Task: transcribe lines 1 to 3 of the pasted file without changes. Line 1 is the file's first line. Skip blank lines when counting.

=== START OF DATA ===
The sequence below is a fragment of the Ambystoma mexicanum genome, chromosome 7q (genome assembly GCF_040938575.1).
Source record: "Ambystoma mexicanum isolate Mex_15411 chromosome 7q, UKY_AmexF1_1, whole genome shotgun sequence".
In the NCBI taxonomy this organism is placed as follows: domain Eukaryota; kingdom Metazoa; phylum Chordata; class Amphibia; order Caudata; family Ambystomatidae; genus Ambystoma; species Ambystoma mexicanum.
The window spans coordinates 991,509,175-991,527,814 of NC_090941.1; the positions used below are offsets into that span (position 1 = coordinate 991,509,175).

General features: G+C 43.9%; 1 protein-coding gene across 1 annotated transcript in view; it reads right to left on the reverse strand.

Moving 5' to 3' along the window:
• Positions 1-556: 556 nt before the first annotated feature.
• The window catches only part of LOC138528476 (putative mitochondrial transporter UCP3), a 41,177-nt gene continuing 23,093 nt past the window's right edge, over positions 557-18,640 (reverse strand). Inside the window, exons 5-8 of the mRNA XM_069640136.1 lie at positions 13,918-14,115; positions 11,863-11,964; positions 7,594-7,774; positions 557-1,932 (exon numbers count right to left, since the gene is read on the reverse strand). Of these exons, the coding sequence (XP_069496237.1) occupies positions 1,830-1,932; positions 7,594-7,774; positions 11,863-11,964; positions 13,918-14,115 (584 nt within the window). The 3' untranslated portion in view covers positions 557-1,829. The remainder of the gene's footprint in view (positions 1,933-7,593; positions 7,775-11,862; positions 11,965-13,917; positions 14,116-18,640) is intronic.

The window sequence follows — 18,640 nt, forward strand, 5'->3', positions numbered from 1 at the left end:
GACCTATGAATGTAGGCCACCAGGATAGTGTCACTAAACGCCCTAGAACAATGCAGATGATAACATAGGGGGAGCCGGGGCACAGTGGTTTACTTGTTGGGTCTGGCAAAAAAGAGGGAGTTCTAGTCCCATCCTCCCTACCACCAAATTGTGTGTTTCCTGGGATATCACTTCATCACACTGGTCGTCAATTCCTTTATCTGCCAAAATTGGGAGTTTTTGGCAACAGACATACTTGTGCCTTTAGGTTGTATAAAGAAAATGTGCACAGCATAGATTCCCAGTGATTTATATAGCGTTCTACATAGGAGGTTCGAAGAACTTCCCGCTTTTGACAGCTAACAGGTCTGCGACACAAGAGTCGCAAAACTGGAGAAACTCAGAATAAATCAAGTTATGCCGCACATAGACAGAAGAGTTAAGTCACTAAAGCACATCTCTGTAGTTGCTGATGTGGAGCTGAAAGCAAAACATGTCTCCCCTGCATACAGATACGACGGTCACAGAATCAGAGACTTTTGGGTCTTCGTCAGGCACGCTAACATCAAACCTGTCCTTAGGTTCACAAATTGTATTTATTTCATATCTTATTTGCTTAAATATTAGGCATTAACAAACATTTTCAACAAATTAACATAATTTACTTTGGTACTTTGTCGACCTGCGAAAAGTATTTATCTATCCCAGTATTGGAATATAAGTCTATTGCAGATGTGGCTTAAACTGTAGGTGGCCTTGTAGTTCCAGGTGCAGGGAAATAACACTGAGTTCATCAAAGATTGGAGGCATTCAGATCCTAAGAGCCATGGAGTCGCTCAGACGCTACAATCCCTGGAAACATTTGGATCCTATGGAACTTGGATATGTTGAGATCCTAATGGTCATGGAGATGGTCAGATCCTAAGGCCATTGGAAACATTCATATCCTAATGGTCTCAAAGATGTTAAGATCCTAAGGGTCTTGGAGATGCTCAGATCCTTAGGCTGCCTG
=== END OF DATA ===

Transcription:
The sequence below is a fragment of the Ambystoma mexicanum genome, chromosome 7q (genome assembly GCF_040938575.1).
Source record: "Ambystoma mexicanum isolate Mex_15411 chromosome 7q, UKY_AmexF1_1, whole genome shotgun sequence".
In the NCBI taxonomy this organism is placed as follows: domain Eukaryota; kingdom Metazoa; phylum Chordata; class Amphibia; order Caudata; family Ambystomatidae; genus Ambystoma; species Ambystoma mexicanum.